Sunil Gandhi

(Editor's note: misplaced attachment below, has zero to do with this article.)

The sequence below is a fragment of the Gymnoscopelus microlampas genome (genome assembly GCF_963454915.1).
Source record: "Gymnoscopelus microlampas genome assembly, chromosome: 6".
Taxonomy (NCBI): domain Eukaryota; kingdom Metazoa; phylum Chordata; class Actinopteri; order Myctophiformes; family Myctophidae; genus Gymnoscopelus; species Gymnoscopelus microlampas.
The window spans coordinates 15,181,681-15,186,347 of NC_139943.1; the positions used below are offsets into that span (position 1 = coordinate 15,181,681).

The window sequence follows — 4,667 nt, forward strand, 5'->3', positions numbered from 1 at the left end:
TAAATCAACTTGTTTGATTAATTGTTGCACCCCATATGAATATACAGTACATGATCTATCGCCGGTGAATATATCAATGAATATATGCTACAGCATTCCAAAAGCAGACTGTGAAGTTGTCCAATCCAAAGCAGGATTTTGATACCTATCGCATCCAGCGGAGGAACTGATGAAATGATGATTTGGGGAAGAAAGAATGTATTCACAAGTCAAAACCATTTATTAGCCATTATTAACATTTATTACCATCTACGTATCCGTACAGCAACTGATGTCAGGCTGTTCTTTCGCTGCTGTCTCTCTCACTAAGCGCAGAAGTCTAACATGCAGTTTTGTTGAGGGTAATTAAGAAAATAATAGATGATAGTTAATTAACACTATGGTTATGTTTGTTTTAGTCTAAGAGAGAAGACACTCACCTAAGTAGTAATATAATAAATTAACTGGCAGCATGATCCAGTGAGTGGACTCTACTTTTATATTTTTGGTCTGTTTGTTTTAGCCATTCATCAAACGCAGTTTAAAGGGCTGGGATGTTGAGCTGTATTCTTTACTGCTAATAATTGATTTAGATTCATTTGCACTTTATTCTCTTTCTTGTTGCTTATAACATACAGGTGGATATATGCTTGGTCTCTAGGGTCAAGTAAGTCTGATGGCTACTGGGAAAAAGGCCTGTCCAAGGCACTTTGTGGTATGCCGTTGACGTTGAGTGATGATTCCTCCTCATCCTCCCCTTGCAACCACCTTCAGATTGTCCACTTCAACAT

gandhiThe brain has the remarkable capacity to rewire its connections and thereby reorganize its function. In the juvenile brain, the plasticity of neuronal connections mediates the fine-tuning of a wide range of behaviors, from visual perception to language acquisition to social recognition. What mechanism regulates the plasticity of connections in the young brain? How might we manipulate neural circuits to reactivate this plasticity? In the visual cortex, modifications of GABAergic inhibition have been shown to elicit the plasticity of neuronal connections and responses, but the mechanism by which inhibition regulates such plasticity remains poorly understood. We recently gained insight into this process when we discovered that the transplantation of GABAergic interneurons into the visual cortex induces a new period of plasticity after the normal juvenile period had terminated. Our finding strongly suggests that interneurons are developmentally programmed to emit a signal that generates cortical plasticity. Current projects in the lab are focused on understanding the nature of the plasticity signal emitted by interneurons. We employ a combination of techniques including two-photon functional imaging, in vivo patch-clamp recordings, the transplantation of neuronal precursors, and mouse genetic tools that identify, stimulate and silence defined neural circuits. Understanding the plasticity signal emitted by interneurons may eventually spur new cell-based therapies for brain repair. Beyond plasticity, these studies may also shed light on the disorders such as autism and schizophrenia that have been proposed to arise from neurodevelopmental imbalances in neocortical excitation and inhibition.

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